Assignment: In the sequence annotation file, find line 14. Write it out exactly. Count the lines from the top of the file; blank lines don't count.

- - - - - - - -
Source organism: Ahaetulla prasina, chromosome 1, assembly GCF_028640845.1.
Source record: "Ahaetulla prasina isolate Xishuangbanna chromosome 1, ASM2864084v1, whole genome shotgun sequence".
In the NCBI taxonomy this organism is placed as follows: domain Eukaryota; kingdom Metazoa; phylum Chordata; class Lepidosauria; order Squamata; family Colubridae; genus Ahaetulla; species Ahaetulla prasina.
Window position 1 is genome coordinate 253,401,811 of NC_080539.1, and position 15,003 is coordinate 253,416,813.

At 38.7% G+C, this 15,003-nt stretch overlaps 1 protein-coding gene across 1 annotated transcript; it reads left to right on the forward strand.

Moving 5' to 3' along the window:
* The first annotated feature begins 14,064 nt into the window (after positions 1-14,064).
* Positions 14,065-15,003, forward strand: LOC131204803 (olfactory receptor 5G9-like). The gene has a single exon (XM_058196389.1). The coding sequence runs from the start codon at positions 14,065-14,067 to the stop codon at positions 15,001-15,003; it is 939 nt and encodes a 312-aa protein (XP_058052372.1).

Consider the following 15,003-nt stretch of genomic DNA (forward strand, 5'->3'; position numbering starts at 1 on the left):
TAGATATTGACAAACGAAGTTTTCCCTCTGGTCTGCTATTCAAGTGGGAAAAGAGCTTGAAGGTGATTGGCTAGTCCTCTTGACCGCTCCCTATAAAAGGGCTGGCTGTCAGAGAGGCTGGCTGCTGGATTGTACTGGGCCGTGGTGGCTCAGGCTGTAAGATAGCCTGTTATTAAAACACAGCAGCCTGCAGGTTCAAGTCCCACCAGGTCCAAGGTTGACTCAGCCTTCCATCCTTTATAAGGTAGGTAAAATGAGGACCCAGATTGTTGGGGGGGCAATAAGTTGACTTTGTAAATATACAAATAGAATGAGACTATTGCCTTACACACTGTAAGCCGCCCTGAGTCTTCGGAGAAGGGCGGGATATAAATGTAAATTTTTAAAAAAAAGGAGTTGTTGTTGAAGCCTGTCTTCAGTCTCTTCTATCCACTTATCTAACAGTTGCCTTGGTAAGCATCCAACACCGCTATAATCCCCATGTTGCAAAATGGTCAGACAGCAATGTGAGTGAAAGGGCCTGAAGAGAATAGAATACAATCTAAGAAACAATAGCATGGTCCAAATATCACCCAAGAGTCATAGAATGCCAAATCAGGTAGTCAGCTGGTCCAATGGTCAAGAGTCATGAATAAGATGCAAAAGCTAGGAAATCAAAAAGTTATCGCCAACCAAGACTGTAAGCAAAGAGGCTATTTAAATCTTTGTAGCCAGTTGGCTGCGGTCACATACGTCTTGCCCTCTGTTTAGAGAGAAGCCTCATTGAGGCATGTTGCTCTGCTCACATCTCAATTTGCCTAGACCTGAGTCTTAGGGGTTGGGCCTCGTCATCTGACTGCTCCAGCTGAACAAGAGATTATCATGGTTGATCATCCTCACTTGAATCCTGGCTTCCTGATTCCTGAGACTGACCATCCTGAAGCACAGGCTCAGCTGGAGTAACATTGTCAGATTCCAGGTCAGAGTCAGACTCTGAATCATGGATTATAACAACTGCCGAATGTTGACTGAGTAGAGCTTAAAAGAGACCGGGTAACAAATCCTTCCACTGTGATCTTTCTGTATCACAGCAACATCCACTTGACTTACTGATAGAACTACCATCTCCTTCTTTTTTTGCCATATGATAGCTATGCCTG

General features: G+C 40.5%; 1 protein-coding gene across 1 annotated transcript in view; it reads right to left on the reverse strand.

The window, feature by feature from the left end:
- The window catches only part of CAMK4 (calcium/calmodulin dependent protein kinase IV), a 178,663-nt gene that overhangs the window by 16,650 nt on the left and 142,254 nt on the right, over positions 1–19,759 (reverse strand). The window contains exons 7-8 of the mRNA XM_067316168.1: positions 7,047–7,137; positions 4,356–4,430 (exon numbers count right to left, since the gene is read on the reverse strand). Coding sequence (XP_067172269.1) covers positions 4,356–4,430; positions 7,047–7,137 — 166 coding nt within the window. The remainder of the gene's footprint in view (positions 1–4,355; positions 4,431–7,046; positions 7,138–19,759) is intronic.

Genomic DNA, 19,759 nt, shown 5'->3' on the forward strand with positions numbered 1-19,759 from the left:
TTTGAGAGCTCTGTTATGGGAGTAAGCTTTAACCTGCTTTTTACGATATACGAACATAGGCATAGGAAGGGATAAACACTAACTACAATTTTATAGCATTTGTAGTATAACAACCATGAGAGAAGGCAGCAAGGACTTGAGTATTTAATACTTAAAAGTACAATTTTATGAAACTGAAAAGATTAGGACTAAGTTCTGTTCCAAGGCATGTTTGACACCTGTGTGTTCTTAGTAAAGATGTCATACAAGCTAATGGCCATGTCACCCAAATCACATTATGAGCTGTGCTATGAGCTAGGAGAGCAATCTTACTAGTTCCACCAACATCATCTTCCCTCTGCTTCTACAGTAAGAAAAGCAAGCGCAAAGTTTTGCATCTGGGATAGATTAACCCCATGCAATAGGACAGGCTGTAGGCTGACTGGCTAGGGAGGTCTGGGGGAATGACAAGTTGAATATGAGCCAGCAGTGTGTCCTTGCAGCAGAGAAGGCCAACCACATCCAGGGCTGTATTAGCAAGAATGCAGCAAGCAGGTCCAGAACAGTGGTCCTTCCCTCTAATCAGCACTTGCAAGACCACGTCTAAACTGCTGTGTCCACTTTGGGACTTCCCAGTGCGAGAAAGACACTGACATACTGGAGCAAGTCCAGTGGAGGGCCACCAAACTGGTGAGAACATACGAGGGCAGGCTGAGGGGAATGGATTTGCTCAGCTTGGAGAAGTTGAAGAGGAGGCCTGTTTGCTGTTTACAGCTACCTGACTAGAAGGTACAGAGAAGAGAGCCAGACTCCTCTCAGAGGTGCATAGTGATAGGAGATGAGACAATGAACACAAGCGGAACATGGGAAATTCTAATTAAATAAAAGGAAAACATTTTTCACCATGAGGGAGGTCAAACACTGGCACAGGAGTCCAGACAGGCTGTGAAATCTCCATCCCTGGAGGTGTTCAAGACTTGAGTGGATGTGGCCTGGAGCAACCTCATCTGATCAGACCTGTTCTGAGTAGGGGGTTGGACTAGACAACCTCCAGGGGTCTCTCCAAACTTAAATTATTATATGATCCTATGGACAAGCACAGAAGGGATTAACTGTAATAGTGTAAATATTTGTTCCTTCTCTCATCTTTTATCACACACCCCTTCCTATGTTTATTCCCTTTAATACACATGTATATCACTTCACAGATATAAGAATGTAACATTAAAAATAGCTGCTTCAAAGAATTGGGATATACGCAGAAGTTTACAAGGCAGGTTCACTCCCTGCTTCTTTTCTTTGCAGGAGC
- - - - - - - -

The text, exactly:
Genomic DNA, 19,759 nt, shown 5'->3' on the forward strand with positions numbered 1-19,759 from the left: